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Feral and Stray Cats

In the past 200 years Australia has recorded the highest number of mammal species that have suffered a major decline or extinction due to invasive predators. The red fox and feral cat have been the most damaging. Globally, cats are listed as one of four invasive species (along with rodents, dogs and pigs) that threaten the greatest numbers of endangered vertebrates.

It is estimated that every day feral, stray and domestic cats across Australia kill tens of millions of native animals, including 3.2 million mammals, 1.2 million birds and 1.9 million reptiles, 0.25 million frogs and 3 million invertebrates.

In 2008 the Tasmanian Government estimated that there were 150,000 stray and feral cats in Tasmania. To survive each of these will kill hundreds of native animals each year and the vast majority will be carriers of toxoplasmosis.

Feral Cats

A feral cat lives, feeds and breeds without any input from humans. They may never see humans during their lives and they are very wary of human contact.

Feral cats in Australia are descended from pet cats whose ancestors were released, lost or escaped from their owners.

The decline of the Tasmanian Devil due to the devil facial tumour disease has led to both an increase in feral cats numbers in Tasmania and the amount of time feral cats are active at night. This further increases the threat to our unique wildlife.

Stray Cats

A stray cat is a pet cat that has been lost or wandered from its home, or that has been dumped by its owner. They usually rely on humans for food at least to some extent, even if it is by scavenging around homes and they have at least some tolerance of human presence.

Under some circumstances a stray cat, or more usually its descendants, may become truly feral. Stray cats may of course become pet cats again if they find suitable homes but it is extremely rare for a truly feral cat to ever become a pet.

What to do if you see a feral cat

Please help us to record feral cat sightings so that we can get a better understanding of the distribution and numbers of feral cats.

The best way to do this is to record sightings on the FeralScan App on your smart phone when and where you see them. The App automatically records the location, adds them to a central database and maps the sightings so that everyone can view them.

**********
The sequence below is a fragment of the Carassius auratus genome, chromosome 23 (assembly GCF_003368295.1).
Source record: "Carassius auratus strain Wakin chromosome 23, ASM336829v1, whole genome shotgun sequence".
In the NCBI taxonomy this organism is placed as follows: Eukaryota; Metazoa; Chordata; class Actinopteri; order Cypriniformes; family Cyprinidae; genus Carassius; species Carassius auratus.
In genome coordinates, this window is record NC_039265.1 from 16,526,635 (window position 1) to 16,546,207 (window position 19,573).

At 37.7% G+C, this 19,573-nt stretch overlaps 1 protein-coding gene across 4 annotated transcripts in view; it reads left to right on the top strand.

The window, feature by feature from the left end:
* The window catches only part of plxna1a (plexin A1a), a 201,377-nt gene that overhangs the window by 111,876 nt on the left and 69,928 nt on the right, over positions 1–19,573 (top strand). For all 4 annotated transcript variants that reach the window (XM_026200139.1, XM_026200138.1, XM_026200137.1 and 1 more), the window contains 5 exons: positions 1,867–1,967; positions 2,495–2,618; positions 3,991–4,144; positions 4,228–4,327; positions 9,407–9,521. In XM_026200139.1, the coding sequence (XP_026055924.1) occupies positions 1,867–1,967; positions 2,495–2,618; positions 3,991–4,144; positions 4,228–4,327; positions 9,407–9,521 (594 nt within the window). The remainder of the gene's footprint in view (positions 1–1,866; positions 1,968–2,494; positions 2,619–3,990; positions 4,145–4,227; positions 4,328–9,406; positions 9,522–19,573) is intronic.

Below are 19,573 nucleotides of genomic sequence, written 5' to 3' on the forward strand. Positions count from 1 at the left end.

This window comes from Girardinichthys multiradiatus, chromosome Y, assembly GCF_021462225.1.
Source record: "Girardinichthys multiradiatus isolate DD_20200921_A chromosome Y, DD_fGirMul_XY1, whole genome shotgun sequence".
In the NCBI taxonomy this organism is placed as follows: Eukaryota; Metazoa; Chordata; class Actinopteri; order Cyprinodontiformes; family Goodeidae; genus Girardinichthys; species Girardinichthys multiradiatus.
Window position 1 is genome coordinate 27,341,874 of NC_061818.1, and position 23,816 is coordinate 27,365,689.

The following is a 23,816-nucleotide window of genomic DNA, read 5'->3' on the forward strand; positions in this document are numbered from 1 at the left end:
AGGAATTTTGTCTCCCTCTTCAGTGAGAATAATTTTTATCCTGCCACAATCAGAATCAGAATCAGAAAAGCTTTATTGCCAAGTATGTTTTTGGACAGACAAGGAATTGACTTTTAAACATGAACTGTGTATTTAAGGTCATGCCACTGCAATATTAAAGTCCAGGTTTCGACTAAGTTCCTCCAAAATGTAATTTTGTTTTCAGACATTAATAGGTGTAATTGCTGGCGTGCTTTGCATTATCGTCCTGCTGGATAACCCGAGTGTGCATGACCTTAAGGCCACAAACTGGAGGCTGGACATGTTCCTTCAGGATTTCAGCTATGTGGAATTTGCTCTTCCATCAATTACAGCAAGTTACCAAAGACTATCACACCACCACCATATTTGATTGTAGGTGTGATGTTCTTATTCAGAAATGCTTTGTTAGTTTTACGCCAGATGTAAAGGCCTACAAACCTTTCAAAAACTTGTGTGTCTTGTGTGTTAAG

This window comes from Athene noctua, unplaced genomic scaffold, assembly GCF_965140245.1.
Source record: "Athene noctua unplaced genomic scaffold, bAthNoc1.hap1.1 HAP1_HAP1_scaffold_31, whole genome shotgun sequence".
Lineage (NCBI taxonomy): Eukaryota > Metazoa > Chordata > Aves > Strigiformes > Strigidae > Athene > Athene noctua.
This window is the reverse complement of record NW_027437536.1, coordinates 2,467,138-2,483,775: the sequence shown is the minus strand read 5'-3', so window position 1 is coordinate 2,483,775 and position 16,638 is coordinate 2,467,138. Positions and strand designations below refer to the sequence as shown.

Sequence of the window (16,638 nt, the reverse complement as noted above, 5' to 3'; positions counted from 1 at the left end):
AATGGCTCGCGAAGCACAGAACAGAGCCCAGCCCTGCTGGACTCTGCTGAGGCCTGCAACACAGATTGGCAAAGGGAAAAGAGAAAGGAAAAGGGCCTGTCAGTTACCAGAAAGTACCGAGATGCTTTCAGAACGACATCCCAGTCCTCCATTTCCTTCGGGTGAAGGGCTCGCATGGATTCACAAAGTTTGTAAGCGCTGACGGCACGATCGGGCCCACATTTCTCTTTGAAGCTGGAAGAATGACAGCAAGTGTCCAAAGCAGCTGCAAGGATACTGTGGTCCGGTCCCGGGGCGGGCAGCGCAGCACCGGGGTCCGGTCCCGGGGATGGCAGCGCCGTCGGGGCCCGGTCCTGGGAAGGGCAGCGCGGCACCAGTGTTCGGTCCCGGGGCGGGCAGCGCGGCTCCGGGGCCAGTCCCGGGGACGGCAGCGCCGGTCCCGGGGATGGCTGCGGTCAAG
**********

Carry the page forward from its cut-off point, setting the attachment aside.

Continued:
I have a stray or feral cat problem, can Council come and take care of it?

Unless in one of our priority areas Council cannot trap or collect stray/feral cats or loan traps on an individual basis. Council is however interested to know the location of stray/feral cat populations to assist where feasible and to inform future management.

Information can be left with Council’s Customer Service staff on 6211 8200 and feral cat sightings can be recorded on the FeralCatScan App on your smart phone when and where you see them. The App automatically records the location and maps the sightings for follow up.

Kingborough Council is also working to promote responsible cat ownership which is vital to managing the population of stray and feral cats.

Can I catch a stray cat?

A person is permitted to trap a cat on their private property, as long as any cat that is trapped is either returned to its owner; or taken to a cat management facility; or taken to a nominee of a facility, within 24 hours of being trapped. Traps must be checked at least once every 24-hour period after the trap is first set.

Before setting a trap, a person should first contact a cat management facility to understand the facility’s processes for accepting a cat, operating hours, and any associated fees. You should not take a cat to a cat management facility without contacting the facility first. Under the Animal Welfare Act 1993, a person who sets a trap is responsible for the care and welfare of any animal that is caught in the trap and has a duty to take all reasonable measures to protect the welfare of the animal.

Trapping a cat

Guidelines for trapping a cat in urban and peri-urban areas

The Act also allows for cats to be trapped in prohibited areas, such as National Parks and reserves, on private land that is more than 1 km from a place of residence, on ‘primary production land’, such as farming properties, or on a ‘production premises’, such as aquaculture and abattoir operations. Any cat trapped in these locations can either be returned to its owner; taken to a cat management facility; or humanely destroyed.